The Reuters report about the new Lockheed Martin proposal is set alongside the existing Japanese Mitsubishi X-2 Shinshin design originally designated the ATD-X for “Advanced Technology Demonstrator – X”. This aircraft bears a strong resemblance to the Lockheed Martin F-22 Raptor, using the same basic overall configuration. The ATD-X/X-2 Shinshin is a two-seat experimental aircraft whereas the F-22 and F-35 are only single seat aircraft. Only one X-2 Shinshin has been produced by Japan as a technology testbed. It first flew on April 22, 2016.

The reports of the new upcoming proposal from Lockheed Martin could suggest that Japan is considering abandoning its own indigenous fifth generation air superiority development program in favor of a design from another country. One stipulation reported by the source who spoke to Reuters was that any new proposed aircraft from outside Japan must have Japanese engines, radar and other components. This suggests that an additional, new vendor like Lockheed Martin may be primarily an airframe supplier.

The Reuters report did quote the Japanese Ministry of Defense as saying, “We are considering domestic development, joint development and the possibility of improving existing aircraft performance, but we have not yet come to any decision.”

There are a number of motives for Japan to consider a ground-up aircraft development for its own Gen 5+ aircraft. Perhaps the most compelling reason to consider a new direction are the lessons learned from the massive development processes for both the U.S. F-22 Raptor and the F-35 Lighting II Joint Strike Fighter.

Both the F-22 and F-35 programs were expensive and groundbreaking in terms of leading the Gen 5 integration of combat aircraft into an air force. The attendant costs of those programs can be amortized and benefitted from in new development aircraft. The implication is they could be both better and cheaper.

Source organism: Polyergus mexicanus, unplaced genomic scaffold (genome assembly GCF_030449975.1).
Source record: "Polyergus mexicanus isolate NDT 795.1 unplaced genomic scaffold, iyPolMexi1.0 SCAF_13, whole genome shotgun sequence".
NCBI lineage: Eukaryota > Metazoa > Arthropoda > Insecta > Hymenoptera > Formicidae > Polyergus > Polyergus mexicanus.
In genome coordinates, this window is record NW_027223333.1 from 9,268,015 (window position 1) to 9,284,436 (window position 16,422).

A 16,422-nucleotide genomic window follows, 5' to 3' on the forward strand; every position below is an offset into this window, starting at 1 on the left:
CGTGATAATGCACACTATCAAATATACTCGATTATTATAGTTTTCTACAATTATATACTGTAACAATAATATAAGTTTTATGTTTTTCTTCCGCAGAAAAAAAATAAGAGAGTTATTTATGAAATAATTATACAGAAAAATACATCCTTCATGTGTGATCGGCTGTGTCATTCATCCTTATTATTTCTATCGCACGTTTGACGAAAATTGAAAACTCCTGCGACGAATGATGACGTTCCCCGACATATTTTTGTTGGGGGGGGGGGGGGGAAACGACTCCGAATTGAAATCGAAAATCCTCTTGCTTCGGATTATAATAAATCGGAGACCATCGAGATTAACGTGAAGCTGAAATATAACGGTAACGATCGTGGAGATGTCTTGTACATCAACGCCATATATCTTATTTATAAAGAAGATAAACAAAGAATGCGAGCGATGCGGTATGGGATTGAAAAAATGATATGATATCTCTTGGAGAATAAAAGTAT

Another reason for the shift in interest to a new Gen5+ direction for Japan’s next air superiority fighter is China. A March 15, 2018 article by Kyle Mizokami in Popular Mechanics quoted Chinese aircraft developer Yang Wei, deputy director of advanced of science and technology at Aviation Industry Corp of China and member of the Chinese Academy of Sciences, as saying, “We are not complacent about what we have achieved. We will develop the J-20 into a large family and keep strengthening its information-processing and intelligent capacities. At the same time, we will think about our next-generation combat plane to meet the nation’s future requirements.”

China has also been active in expanding its export market for tactical aircraft, although advanced aircraft like the J-20s are likely to remain exclusively Chinese. Japan may look to co-develop a new aircraft that could possibly have limited export appeal in the region, provided the buy-in were lower than F-35.

Japan wants Lockheed Martin to propose a new stealth air superiority fighter. (Photo: Tom Demerly/TheAviationist.com)

The costs of re-opening the F-22 production line, or even some version of it, have been generally regarded as prohibitive. However, Tyler Rogoway at The War Zone has long been advocating a sale of Raptors to Japan. In the 2016 story “Just Allow The F-22 To Be Exported To Japan Already“. Here’s a short excerpt from Tyler’s latest article on this subject (but I strongly recommend reading the whole story):

“Although Japan has put forward notional Raptor-like designs, what they could also be talking about here is merging the higher kinematic performance and low-observability of the F-22 with the F-35’s smarter attributes—including updated avionics, mission computers, and sensors—as well as new lower-maintenance skin coatings.

[…]

That cost [to put an updated F-22 back into production] may be too high for the USAF to stomach, but for Japan, it’s highly unlikely they will be able to field something superior to an updated F-22 for anywhere near less. It’s also likely that once the U.S.-specific politics of putting the Raptor back into production are removed from the equation, the cost of doing so would drop.

But if Japan is willing to buy an updated Raptor instead of developing a near identical but still unique design, clearly doing so would present a mutually beneficial opportunity. If the U.S. would become a minority stakeholder in an F-22 production line restart of sorts, with the intent on buying a number of airframes to bolster the USAF’s undersized and cherished F-22 fleet, then the opportunity could work out for both parties.

[…]

We will watch how this story develops closely, but if the Pentagon was smart, they would embrace an upgraded F-22 restart with Japan, and if Tokyo is willing to foot the majority of the bill for doing so, the USAF would be nuts not to take advantage of it. “

Indeed, this cost-sharing strategy between the U.S. and Japan would be a significant win-win, especially with the U.S. need for more F-22s. Let’s see what happens.

Top image: A wind tunnel model of Japan’s indigenous gen 5 stealth air superiority fighter. (Photo: Tom Demerly/TheAviationist.com)